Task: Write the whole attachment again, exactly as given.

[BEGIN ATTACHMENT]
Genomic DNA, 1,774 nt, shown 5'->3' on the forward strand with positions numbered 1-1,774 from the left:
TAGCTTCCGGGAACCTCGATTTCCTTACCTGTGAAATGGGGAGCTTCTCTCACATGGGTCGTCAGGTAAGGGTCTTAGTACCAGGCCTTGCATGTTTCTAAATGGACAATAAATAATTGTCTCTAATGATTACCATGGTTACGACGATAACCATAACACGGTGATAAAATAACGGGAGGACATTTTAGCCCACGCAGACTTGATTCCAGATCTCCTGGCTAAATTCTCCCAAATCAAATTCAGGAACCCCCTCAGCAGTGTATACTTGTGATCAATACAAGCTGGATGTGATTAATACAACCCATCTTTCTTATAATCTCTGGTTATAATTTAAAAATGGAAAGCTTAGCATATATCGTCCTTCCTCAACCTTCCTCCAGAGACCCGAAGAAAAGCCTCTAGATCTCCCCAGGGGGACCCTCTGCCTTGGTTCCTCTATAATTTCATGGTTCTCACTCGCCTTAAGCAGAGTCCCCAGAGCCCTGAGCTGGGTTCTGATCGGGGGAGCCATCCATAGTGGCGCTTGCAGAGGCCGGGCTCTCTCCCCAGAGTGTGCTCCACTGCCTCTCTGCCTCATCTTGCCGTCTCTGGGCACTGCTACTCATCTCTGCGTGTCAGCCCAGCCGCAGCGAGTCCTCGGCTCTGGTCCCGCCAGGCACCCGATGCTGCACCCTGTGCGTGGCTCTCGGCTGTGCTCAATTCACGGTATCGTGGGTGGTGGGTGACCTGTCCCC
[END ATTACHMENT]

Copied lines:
Genomic DNA, 1,774 nt, shown 5'->3' on the forward strand with positions numbered 1-1,774 from the left:
TAGCTTCCGGGAACCTCGATTTCCTTACCTGTGAAATGGGGAGCTTCTCTCACATGGGTCGTCAGGTAAGGGTCTTAGTACCAGGCCTTGCATGTTTCTAAATGGACAATAAATAATTGTCTCTAATGATTACCATGGTTACGACGATAACCATAACACGGTGATAAAATAACGGGAGGACATTTTAGCCCACGCAGACTTGATTCCAGATCTCCTGGCTAAATTCTCCCAAATCAAATTCAGGAACCCCCTCAGCAGTGTATACTTGTGATCAATACAAGCTGGATGTGATTAATACAACCCATCTTTCTTATAATCTCTGGTTATAATTTAAAAATGGAAAGCTTAGCATATATCGTCCTTCCTCAACCTTCCTCCAGAGACCCGAAGAAAAGCCTCTAGATCTCCCCAGGGGGACCCTCTGCCTTGGTTCCTCTATAATTTCATGGTTCTCACTCGCCTTAAGCAGAGTCCCCAGAGCCCTGAGCTGGGTTCTGATCGGGGGAGCCATCCATAGTGGCGCTTGCAGAGGCCGGGCTCTCTCCCCAGAGTGTGCTCCACTGCCTCTCTGCCTCATCTTGCCGTCTCTGGGCACTGCTACTCATCTCTGCGTGTCAGCCCAGCCGCAGCGAGTCCTCGGCTCTGGTCCCGCCAGGCACCCGATGCTGCACCCTGTGCGTGGCTCTCGGCTGTGCTCAATTCACGGTATCGTGGGTGGTGGGTGACCTGTCCCC